It took Corey Chancellor a little longer than he expected to find a group of four seats that were actually together on Saturday, and we’re talking about a football scrimmage in the middle of April here.
He and his son, along with a friend and his daughter, had driven into town from Iowa to watch the Huskers’ Spring Game on Saturday. He knew the tickets had sold out; he wasn’t expecting the crowd to actually be there at full mass. Chancellor, a UNL grad and State Farm agent who’s been coming to Husker games for 25 years, has never put too much stock in the on-field product of spring scrimmages but rather felt them more a celebration of what’s to come. He, along with 86,818 celebrated the birth of a new era Saturday.
“You felt an electricity kind of just in town as you’re walking around a little bit. Near the stadium it was an electricity I don’t remember feeling last year or the year before that,” he said. “It feels like an historic event that you were there for the start of it.”
The game itself was inconsequential in the grand scheme of things. Frost won’t register a win for it, none of the points scored will actually count, none of the yards piled up will get logged into an online database. A 49-9 final score will be a footnote; the headliner should and will be the fans.
New head coach Scott Frost returned home and with him came a renewed sense of hope and excitement in a fanbase that has endured too much disappointment. Chancellor was in the stands watching his son start his fair share of “Go Big Red” chants. Elsewhere, Nate Callen, a Husker lifer from Kansas City, was experiencing the craziest Spring Game atmosphere he’s seen “by far.”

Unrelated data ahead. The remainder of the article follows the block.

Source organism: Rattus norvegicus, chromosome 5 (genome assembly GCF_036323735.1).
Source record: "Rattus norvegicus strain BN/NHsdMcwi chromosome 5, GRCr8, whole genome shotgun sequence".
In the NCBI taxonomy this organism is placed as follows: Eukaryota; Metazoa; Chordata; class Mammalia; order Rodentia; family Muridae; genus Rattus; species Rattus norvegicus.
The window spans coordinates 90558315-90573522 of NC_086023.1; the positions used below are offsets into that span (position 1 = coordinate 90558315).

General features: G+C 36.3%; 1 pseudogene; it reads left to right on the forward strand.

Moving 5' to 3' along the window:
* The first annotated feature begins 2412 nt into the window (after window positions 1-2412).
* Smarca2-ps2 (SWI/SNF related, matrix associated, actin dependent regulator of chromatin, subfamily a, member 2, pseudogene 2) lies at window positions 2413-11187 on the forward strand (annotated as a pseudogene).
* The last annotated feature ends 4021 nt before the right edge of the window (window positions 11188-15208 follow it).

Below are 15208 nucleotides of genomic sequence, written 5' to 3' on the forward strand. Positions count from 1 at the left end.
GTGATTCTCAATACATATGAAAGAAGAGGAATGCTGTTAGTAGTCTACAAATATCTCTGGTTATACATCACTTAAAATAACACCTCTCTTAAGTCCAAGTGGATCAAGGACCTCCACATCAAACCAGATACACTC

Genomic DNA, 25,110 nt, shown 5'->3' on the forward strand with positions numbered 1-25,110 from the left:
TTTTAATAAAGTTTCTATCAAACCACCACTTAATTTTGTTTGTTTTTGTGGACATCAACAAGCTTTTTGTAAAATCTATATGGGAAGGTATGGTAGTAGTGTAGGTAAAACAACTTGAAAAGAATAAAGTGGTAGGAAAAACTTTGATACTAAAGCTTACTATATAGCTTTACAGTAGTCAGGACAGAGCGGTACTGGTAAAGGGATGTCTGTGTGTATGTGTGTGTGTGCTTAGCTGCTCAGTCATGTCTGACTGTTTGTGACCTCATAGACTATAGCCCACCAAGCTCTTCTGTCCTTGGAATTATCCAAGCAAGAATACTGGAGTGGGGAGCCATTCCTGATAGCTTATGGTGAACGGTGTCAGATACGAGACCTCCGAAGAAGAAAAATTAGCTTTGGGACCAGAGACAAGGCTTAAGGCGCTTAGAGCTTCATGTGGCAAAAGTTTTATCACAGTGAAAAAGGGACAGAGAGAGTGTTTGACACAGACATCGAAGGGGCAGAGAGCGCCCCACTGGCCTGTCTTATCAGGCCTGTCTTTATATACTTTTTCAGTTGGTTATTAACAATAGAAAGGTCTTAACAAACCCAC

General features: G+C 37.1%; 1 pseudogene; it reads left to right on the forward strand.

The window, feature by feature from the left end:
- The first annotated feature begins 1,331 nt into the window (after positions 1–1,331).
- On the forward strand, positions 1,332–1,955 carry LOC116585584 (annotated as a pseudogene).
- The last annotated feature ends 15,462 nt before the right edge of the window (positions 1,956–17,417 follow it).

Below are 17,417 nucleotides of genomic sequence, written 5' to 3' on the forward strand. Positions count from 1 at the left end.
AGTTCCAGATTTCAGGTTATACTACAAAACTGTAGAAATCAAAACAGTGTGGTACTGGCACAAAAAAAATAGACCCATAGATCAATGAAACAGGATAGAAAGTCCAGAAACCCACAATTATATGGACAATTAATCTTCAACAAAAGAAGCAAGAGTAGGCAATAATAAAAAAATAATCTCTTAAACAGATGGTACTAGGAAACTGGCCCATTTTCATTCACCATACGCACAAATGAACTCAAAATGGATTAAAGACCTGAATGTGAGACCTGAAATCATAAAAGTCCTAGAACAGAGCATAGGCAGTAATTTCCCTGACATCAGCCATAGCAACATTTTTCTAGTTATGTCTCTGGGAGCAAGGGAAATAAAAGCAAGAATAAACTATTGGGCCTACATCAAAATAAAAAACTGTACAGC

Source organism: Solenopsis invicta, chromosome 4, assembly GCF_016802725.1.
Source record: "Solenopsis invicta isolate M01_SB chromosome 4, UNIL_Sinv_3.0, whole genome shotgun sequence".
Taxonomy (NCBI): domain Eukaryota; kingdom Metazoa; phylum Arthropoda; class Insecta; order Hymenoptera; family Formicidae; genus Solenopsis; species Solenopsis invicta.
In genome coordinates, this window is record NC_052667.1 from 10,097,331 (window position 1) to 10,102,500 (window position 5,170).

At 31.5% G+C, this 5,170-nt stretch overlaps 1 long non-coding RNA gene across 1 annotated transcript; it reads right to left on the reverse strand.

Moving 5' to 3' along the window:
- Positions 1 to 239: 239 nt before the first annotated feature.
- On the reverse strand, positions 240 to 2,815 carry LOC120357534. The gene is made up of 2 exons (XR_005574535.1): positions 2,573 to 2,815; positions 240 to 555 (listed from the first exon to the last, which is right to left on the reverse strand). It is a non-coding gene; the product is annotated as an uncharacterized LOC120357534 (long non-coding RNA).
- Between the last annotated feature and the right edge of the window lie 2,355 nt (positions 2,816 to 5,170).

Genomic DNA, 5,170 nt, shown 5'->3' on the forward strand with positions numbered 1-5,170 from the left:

“It’s definitely the new era,” he said. “I could see Frost being here for 20 years.”
Adam Maciejewski, an IT technician at a hospital in the Kansas City area, saw the excitement before he even got to Lincoln. On his drive into town, he stopped with his wife and two children at a McDonald’s on the highway. They saw Husker license plate covers and stickers and shirts and sweatshirts. “A caravan,” he described it, of Huskers coming back, not just to a stadium but to a program. His bank teller in Kansas City is a Husker too; since Frost was hired the “Go Big Red” chants have gotten a little louder.
There’s a newness Frost has blended with a return-to-form sensation, injecting some pride back into things.
Chancellor says there’s an energy coming from an up-tempo offense that’s never been deployed in Memorial Stadium, an energy that can excite a younger generation that hasn’t seen Nebraska at the top of the mountain. The sideline full of high school recruits saw the same.
Maciejewski says there’s a sense that the Tom Osborne way of working your tail off and out-grinding the other guys is going to return. “I just expect that there’s going to be a lot more work ethic,” he says. He saw it Saturday.
Everyone watched as the new kid on the block, freshman quarterback Adrian Martinez (the guy Frost flew coast to coast for), ran bits of the old show. Their heartbeats bumped up a little when Martinez took off and rumbled for a 23-yard quarterback keeper that ended with a dive at the pylon.